SHADOW SQUADRON: SNIPER SHIELD by Carl Bowen, Wilson Tortusa, and Benny Fuentes
Carl Bowen’s Shadow Squadron is a Tom Clancy type military series written for young readers (third or fourth grade). He keeps the action true to life without the gore (there is killing but it’s the clean shot/clean kill variety – shoot the bad guys, they fall down). His use and understanding of military weapons and nomenclature is good and will appeal to young readers wanting that kind of detail.
Wilson Tortosa and Benny Fuentes (drawings and color in that order) provide great, colorful illustrations filled with action and suspense.
Shadow Squadron: Sniper Shield deals with Lieutenant Kimiyo Yamashita’s time spent behind his M110 sniper rifle. The military sniper is one of the deadliest and most romanticized positions in all branches of service. He’s the guy (or woman) who can get it, set up a shot, and get it down from a mile or more away.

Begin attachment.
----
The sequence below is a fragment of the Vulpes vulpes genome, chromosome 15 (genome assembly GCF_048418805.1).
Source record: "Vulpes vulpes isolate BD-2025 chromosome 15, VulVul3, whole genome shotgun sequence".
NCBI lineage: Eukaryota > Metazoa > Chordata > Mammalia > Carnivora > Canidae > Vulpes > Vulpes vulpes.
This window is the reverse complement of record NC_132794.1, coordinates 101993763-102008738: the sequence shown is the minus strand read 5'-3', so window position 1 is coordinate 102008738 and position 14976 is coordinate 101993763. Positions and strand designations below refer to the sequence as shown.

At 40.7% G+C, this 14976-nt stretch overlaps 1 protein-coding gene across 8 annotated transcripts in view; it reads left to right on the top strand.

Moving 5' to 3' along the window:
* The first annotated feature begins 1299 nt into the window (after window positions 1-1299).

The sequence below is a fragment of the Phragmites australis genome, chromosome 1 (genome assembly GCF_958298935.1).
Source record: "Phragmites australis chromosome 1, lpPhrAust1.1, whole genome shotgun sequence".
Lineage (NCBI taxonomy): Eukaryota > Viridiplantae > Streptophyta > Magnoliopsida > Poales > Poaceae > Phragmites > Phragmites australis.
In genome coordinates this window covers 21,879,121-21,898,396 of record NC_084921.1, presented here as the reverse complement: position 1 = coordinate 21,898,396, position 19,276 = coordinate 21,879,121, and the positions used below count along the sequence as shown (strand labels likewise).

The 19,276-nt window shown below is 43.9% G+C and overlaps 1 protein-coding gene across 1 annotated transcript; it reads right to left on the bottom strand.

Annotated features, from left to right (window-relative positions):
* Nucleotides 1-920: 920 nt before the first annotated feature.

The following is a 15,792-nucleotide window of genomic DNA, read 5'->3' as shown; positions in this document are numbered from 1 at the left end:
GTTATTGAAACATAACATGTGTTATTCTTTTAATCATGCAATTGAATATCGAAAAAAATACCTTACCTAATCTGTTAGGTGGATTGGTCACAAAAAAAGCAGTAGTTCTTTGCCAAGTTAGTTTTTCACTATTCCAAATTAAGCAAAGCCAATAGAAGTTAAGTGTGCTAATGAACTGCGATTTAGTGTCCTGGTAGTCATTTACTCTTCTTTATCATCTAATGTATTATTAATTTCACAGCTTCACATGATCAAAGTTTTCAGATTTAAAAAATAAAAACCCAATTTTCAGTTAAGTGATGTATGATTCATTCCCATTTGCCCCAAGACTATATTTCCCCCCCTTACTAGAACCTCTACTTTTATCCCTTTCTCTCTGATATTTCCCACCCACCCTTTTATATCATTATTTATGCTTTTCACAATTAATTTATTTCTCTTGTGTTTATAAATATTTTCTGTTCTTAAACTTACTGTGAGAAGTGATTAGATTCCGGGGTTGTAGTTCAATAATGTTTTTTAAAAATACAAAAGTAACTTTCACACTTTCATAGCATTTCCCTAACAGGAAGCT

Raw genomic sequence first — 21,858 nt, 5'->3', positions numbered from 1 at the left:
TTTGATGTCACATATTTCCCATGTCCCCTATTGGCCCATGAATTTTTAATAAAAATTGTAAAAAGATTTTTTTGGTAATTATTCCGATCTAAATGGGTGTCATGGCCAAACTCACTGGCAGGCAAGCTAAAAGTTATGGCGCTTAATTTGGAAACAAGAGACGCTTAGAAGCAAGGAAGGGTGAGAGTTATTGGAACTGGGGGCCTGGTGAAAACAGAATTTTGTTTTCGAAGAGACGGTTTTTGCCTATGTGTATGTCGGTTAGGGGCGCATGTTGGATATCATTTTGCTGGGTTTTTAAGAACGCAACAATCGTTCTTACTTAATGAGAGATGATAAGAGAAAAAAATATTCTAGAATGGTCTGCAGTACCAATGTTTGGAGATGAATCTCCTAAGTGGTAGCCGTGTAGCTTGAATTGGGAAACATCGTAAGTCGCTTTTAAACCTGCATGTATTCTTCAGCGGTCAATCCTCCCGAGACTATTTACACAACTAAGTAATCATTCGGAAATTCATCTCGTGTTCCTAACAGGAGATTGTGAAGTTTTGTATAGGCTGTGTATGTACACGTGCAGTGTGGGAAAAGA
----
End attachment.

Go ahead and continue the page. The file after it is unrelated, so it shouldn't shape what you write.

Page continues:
Yamashita’s assignment in this one isn’t easy. He’s been tasked with protecting a man he would have preferred putting a bullet into himself. And even if he doesn’t shoot the man, all he has to do is hesitate just long enough to allow a sniper for the other team to get the job done.
The author builds the tension and suspense well in this tale, and a lot of doubt is put in play before the final few pages. The details about the sniper’s role in modern combat and the tools of the trades are expertly shown, as it the mental toughness of a soldier required to sit and wait till that perfect shot presents itself.